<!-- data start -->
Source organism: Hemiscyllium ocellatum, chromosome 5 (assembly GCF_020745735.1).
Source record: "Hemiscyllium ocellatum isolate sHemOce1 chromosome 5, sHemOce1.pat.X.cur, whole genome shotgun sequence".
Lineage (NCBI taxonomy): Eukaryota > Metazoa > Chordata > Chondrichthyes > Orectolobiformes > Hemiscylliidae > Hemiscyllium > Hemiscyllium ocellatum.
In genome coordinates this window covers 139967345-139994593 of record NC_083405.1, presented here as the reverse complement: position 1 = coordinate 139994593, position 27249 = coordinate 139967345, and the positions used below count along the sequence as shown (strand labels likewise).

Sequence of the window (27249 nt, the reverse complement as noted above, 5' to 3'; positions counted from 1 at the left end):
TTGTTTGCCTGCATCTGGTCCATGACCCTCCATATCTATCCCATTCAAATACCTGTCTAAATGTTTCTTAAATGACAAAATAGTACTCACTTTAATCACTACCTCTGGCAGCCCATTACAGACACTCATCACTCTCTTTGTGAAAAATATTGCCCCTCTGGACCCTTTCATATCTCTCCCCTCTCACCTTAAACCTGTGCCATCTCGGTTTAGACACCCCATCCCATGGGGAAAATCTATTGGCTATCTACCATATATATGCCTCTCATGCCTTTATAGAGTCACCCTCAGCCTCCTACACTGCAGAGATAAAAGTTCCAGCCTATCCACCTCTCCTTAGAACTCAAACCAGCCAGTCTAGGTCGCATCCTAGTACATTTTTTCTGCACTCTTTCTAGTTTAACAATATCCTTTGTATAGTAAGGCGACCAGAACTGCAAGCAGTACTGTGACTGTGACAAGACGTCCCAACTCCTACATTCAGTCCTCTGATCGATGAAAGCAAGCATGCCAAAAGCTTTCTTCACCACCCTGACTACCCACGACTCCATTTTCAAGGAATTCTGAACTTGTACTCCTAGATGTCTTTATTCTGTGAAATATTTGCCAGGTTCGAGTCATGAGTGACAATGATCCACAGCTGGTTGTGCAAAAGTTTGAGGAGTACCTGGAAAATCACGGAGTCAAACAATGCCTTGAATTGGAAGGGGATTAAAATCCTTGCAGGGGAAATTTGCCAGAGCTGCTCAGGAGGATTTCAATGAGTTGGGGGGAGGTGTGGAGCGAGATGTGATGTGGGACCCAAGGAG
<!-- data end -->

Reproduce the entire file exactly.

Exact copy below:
Source organism: Hemiscyllium ocellatum, chromosome 5 (assembly GCF_020745735.1).
Source record: "Hemiscyllium ocellatum isolate sHemOce1 chromosome 5, sHemOce1.pat.X.cur, whole genome shotgun sequence".
Lineage (NCBI taxonomy): Eukaryota > Metazoa > Chordata > Chondrichthyes > Orectolobiformes > Hemiscylliidae > Hemiscyllium > Hemiscyllium ocellatum.
In genome coordinates this window covers 139967345-139994593 of record NC_083405.1, presented here as the reverse complement: position 1 = coordinate 139994593, position 27249 = coordinate 139967345, and the positions used below count along the sequence as shown (strand labels likewise).

Sequence of the window (27249 nt, the reverse complement as noted above, 5' to 3'; positions counted from 1 at the left end):
TTGTTTGCCTGCATCTGGTCCATGACCCTCCATATCTATCCCATTCAAATACCTGTCTAAATGTTTCTTAAATGACAAAATAGTACTCACTTTAATCACTACCTCTGGCAGCCCATTACAGACACTCATCACTCTCTTTGTGAAAAATATTGCCCCTCTGGACCCTTTCATATCTCTCCCCTCTCACCTTAAACCTGTGCCATCTCGGTTTAGACACCCCATCCCATGGGGAAAATCTATTGGCTATCTACCATATATATGCCTCTCATGCCTTTATAGAGTCACCCTCAGCCTCCTACACTGCAGAGATAAAAGTTCCAGCCTATCCACCTCTCCTTAGAACTCAAACCAGCCAGTCTAGGTCGCATCCTAGTACATTTTTTCTGCACTCTTTCTAGTTTAACAATATCCTTTGTATAGTAAGGCGACCAGAACTGCAAGCAGTACTGTGACTGTGACAAGACGTCCCAACTCCTACATTCAGTCCTCTGATCGATGAAAGCAAGCATGCCAAAAGCTTTCTTCACCACCCTGACTACCCACGACTCCATTTTCAAGGAATTCTGAACTTGTACTCCTAGATGTCTTTATTCTGTGAAATATTTGCCAGGTTCGAGTCATGAGTGACAATGATCCACAGCTGGTTGTGCAAAAGTTTGAGGAGTACCTGGAAAATCACGGAGTCAAACAATGCCTTGAATTGGAAGGGGATTAAAATCCTTGCAGGGGAAATTTGCCAGAGCTGCTCAGGAGGATTTCAATGAGTTGGGGGGAGGTGTGGAGCGAGATGTGATGTGGGACCCAAGGAG